Apart from stepwise mutations that transform an avian influenza virus into a human influenza virus, reassortment is the second way in which new pandemic viruses are generated. The two pandemics that were triggered by this phenomenon occurred in 1957 and in 1968. Both were relatively mild and fundamentally different from what happened in 1918. There is some preliminary experimental evidence that reassortants of the 1918 virus might be less virulent than the co-ordinated expression of all eight 1918 virus genes (Tumpey 2005). Does that mean that pandemics resulting from reassortment events of a human and an avian virus are milder than pandemics caused by a virus which slowly accumulates mutations in order to "migrate" from water fowl hosts to human hosts? We don't know.
The revival of the 1918 catastrophe might also never happen. But the 1918 influenza pandemic did occur, and good planning means being prepared for the worst. As it is impossible to predict whether the next pandemic will result in ~20 or ~2,000 deaths per 100,000 people, the international community should prepare for the 2,000 figure. The three defence lines are containment, drugs, and vaccines.
Containment and elimination of an emergent pandemic influenza strain at the point of origin has been estimated to be possible by a combination of antiviral prophylaxis and social distance measures (Ferguson 2005, Longini 2005). To this purpose, the WHO has recently started creating an international stockpile of 3 million courses of antiviral drugs to be dispatched to the area of an emerging influenza pandemic (WHO 20000824).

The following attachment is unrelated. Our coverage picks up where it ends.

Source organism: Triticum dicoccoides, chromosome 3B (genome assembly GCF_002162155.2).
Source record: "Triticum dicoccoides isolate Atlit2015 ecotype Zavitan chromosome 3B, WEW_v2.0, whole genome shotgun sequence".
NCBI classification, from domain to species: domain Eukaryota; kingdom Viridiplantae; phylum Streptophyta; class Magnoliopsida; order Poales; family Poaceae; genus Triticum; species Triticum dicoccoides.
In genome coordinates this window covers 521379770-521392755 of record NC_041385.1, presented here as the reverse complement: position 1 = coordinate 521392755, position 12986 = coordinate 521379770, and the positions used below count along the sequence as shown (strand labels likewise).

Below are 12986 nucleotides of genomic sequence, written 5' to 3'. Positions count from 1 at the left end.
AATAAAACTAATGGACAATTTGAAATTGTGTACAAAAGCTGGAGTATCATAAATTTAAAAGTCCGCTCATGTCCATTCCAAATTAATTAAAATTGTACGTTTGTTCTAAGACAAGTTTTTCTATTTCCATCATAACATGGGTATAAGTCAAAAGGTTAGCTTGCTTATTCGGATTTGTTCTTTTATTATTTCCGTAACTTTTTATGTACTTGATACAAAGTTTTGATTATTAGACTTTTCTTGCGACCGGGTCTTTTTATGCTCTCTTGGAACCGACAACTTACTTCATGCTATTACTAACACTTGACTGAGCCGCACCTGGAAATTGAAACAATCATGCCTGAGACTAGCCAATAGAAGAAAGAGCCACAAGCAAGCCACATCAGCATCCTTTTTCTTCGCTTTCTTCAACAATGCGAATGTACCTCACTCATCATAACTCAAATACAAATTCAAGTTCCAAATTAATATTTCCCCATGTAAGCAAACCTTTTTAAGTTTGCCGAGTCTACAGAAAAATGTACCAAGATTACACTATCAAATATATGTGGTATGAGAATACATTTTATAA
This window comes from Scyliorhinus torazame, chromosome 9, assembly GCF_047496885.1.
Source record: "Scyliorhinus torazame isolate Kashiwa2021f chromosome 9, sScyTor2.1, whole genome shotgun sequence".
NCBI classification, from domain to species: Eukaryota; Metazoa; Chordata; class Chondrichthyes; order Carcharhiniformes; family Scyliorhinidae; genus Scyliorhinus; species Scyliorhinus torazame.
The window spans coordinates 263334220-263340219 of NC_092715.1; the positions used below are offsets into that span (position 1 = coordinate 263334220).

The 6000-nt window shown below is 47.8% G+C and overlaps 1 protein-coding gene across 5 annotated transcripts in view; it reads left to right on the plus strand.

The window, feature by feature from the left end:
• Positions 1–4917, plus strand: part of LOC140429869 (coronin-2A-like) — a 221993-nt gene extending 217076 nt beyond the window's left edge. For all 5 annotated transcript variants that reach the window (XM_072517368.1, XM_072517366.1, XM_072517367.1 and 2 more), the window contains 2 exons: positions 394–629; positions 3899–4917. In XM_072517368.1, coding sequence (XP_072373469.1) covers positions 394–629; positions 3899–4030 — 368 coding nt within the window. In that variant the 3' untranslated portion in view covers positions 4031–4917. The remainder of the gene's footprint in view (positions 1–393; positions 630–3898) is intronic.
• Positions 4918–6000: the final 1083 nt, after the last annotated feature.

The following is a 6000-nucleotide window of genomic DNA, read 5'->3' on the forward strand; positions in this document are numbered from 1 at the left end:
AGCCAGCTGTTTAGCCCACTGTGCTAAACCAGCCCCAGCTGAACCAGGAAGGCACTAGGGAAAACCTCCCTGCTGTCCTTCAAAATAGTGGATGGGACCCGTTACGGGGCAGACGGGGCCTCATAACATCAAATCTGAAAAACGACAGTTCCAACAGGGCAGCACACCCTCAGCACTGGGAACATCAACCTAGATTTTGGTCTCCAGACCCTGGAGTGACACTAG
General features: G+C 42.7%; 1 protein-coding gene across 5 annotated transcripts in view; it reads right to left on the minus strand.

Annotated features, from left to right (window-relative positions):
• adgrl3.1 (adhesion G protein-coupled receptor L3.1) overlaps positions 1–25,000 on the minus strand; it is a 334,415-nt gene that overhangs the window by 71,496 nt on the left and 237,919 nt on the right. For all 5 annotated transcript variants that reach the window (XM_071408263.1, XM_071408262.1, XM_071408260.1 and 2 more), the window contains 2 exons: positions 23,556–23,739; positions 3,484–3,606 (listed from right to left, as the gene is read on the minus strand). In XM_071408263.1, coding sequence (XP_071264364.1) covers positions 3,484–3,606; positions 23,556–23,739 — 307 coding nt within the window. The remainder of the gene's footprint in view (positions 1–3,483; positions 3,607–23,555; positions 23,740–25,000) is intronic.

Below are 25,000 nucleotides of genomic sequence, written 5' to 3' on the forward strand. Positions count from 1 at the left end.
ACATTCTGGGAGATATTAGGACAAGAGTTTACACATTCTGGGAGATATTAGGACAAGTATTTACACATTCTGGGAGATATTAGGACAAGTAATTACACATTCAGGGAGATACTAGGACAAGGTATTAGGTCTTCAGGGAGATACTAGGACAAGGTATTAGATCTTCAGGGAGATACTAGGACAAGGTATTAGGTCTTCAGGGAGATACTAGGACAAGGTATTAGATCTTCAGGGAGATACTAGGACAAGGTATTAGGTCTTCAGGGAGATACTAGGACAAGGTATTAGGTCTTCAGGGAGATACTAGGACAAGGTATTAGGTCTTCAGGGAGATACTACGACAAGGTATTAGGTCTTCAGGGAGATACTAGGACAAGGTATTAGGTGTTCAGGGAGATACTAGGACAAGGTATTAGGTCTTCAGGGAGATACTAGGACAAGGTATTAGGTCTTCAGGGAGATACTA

If the pandemic cannot be contained early on during an outbreak, rapid intervention might at least delay international spread and gain precious time. Key criteria for the success of this strategy have been developed (Ferguson 2005). However, the optimal strategy for the use of stockpiled antiviral drugs is not known, because stopping a nascent influenza pandemic at its source has never before been attempted.
Once a pandemic is under way - and vaccines have not yet become available - national responses depend on the availability of antiviral drugs. As demand for the drug will exceed supply, stockpiling of antiviral drugs, either in the form of capsules or the bulk active pharmaceutical ingredient, has been considered a viable option by some governments.
The debate over which drugs should be stockpiled is not over. Until now, mainly oseltamivir has been used to constitute stockpiles of neuraminidase inhibitors. After the recent isolation of oseltamivir-resistant isolates in serious H5N1 infection, other antiviral agents to which oseltamivir-resistant influenza viruses remain susceptible, should be included in treatment arsenals for influenza A (H5N1) virus infections (de Jong 2005) - in other words: zanamivir.
The value of adamantanes for stockpiling is less clear. H5N1 isolates obtained from patients in China in 2003 and in one lineage of avian and human H5N1 viruses in Thailand, Vietnam, and Cambodia were resistant to adamantanes (Hayden 2006). However, isolates tested from strains circulating recently in Indonesia, China, Mongolia, Russia, and Turkey appear to be sensitive to amantadine (Hayden 2005).
With regard to the economical impact, there is some evidence that even stockpiling of the costly neuraminidase inhibitors might be cost-beneficial for treatment of patients and, if backed by adequate stocks, for short-term postexposure prophylaxis of close contacts (Balicer 2005). When comparing strategies for stockpiling these drugs to treat and prevent influenza in Singapore, the treatment-only strategy had optimal economic benefits: stockpiles of antiviral agents for 40 % of the population would save an estimated 418 lives and $414 million, at a cost of $52.6 million per shelf-life cycle of the stockpile. Prophylaxis was economically beneficial in high-risk subpopulations, which account for 78 % of deaths, and in pandemics in which the death rate was > 0.6 %. Prophylaxis for pandemics with a 5 % case-fatality rate would save 50,000 lives and $81 billion (Lee 2006).